VSL releases first results of flow meters calibrated in cryogenic conditions at its LNG test facility

VSL’s LNG Research and Calibration facility has delivered its first SI-traceable LNG flow meter calibration results. A total of six flow meters from five leading flow meter manufacturers were calibrated in the test facility using liquid nitrogen. Apart from the calibrations themselves, effects of upstream flow disturbances and of insulation of the flow meters were investigated. The results are summarized in a publicly available paper which can be downloaded here.


VSL’s LNG Research and Calibration facility in the port of Rotterdam, the Netherlands.

These results mark a big step in the development of the facility towards its ultimate goal of performing midscale (up to 1000 m3/h) LNG flow and composition calibrations. VSL is proud of these achievements and thanks everyone who has contributed to the results.

In the LNG industry it is customary to calibrate custody transfer flow meters at ambient conditions with water as an alternative liquid for LNG. Correction equations derived from literature liquid nitrogen data are applied to compensate for the differences between water and LNG conditions. The reason for calibrating using water at ambient conditions is the lack of facilities that enable research into meter performance and calibrations of meters under cryogenic conditions (at temperatures as low as -190 °C) and at the proper scale. In 2019 VSL completed the construction and commissioning of its LNG Research and Calibration facility. The first set of ‘real’ calibrations consisted of a program of Coriolis and Ultrasonic flow meters using liquid nitrogen. Many partners from industry, academia, and the metrological community contributed to the program. The calibrations were performed as part of the EMPIR project Metrological support for LNG and LBG as transport fuel.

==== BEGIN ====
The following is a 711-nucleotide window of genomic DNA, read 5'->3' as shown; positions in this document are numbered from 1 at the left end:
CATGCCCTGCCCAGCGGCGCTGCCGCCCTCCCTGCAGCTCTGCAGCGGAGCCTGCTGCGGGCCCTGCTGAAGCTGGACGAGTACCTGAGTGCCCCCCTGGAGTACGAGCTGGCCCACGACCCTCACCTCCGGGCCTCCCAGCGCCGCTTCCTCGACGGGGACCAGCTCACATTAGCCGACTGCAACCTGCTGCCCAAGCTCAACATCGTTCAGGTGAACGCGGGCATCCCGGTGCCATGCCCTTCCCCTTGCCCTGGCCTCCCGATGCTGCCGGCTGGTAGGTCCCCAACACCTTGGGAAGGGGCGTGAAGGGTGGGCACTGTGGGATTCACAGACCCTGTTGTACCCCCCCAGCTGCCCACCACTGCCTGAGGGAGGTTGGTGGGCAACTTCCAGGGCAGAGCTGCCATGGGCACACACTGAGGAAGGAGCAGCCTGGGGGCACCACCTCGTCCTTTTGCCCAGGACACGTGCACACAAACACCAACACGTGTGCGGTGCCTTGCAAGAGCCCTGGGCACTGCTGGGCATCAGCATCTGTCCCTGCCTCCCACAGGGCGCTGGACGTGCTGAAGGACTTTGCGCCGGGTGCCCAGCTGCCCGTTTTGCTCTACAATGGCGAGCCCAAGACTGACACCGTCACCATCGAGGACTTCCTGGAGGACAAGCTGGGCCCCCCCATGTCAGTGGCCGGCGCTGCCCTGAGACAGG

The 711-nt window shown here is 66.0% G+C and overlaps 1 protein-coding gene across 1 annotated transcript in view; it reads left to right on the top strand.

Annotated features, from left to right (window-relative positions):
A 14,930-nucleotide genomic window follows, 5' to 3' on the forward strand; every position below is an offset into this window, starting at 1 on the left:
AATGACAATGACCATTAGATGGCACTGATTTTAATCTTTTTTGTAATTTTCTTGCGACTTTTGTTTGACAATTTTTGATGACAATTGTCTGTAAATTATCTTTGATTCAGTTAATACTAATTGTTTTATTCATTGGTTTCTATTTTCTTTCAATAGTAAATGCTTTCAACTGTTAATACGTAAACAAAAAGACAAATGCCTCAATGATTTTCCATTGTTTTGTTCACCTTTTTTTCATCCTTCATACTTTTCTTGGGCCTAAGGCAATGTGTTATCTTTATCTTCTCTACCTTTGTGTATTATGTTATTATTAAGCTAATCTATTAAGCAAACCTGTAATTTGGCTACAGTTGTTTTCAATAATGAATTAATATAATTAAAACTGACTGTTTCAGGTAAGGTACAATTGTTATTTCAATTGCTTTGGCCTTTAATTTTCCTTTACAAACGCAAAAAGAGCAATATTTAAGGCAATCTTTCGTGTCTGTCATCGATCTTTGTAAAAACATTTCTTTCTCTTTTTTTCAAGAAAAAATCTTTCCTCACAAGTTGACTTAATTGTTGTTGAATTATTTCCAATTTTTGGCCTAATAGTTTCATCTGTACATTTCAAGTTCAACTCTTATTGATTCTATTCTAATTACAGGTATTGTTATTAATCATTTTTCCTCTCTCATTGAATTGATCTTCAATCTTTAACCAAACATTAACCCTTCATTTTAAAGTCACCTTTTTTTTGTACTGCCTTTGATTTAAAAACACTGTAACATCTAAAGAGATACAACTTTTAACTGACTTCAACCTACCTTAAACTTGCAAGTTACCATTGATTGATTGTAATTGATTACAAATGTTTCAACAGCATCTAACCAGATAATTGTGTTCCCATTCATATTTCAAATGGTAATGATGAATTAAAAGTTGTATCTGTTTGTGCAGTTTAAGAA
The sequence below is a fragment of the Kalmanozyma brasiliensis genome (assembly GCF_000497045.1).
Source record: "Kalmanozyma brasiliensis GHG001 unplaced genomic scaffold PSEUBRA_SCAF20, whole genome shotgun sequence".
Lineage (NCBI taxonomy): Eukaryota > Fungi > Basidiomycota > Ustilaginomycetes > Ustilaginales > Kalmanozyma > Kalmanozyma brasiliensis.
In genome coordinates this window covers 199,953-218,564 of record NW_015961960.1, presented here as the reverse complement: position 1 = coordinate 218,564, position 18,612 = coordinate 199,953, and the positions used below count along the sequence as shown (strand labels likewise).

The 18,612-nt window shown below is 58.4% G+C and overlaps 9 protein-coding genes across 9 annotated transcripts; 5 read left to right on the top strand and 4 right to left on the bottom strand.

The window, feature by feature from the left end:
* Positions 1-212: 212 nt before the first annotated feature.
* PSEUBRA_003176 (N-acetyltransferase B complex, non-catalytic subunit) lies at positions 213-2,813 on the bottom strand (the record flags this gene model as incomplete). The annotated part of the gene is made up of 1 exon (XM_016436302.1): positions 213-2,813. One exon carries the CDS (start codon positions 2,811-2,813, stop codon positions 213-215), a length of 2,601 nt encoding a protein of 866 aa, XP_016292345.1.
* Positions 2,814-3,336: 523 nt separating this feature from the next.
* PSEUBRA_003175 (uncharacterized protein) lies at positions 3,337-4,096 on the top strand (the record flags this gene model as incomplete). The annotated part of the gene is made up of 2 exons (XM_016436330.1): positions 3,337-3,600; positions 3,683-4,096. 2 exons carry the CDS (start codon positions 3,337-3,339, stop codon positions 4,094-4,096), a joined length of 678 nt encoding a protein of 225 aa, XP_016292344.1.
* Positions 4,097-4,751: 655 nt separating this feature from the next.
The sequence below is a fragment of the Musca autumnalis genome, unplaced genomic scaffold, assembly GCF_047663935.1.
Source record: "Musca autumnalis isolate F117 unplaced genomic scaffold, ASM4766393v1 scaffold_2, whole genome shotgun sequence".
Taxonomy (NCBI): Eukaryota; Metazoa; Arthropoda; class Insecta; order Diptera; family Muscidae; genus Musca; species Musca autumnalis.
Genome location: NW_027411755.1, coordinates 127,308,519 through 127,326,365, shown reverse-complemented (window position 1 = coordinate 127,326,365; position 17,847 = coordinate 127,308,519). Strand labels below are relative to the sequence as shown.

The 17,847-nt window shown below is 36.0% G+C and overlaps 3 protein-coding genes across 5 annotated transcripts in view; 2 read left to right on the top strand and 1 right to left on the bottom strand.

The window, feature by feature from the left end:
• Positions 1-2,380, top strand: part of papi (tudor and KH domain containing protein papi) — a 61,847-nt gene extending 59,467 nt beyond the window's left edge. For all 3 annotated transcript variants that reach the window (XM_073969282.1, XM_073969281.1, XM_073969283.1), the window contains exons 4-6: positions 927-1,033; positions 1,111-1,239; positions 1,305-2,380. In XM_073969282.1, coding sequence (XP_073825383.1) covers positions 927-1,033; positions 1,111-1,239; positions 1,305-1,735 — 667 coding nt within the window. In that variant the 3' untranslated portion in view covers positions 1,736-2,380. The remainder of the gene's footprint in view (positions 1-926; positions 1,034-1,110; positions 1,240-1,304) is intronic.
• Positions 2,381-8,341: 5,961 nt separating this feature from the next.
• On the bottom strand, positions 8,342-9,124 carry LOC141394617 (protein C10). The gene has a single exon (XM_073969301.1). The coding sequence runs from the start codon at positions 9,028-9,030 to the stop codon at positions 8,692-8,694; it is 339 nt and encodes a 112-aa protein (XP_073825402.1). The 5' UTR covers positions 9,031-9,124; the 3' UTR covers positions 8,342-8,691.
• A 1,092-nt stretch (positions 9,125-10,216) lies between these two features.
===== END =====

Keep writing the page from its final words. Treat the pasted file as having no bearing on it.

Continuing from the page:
The calibrations showed good repeatability and typical flow meter curves. This demonstrates the facility’s potential of calibrations at sufficiently low SI-traceable measurement uncertainty. These results enable systematic research into LNG metering and open the door to the development and calibration of flow meters suitable for measuring LNG. Meter manufacturers can use the facility to prove flow meter performance and the corresponding measurement uncertainty under cryogenic circumstances.

Menne Schakel, project coordinator of Metrological support for LNG and LBG as transport fuel (16ENG09, LNGIII) is proud: “The successful completion of the first SI-traceable calibration program, using liquid nitrogen in the LNG Research and Calibration facility, marks an important milestone in developing the metrological infrastructure for LNG custody transfer. The results on practical issues, such as flow disturbances and the insulation of the LNG flow meter, provide valuable information for day-to-day application of LNG to trucks and ships. The facility will enables LNG meter manufacturers, LNG end-users, and the metrological and scientific communities to gain confidence in LNG trade, by demonstrating the suitability of LNG meters and complete measuring systems for requirements set by the industry. The facility will play a key role in the large-scale application of LNG in the energy transition, as a clean alternative to fossil fuels.”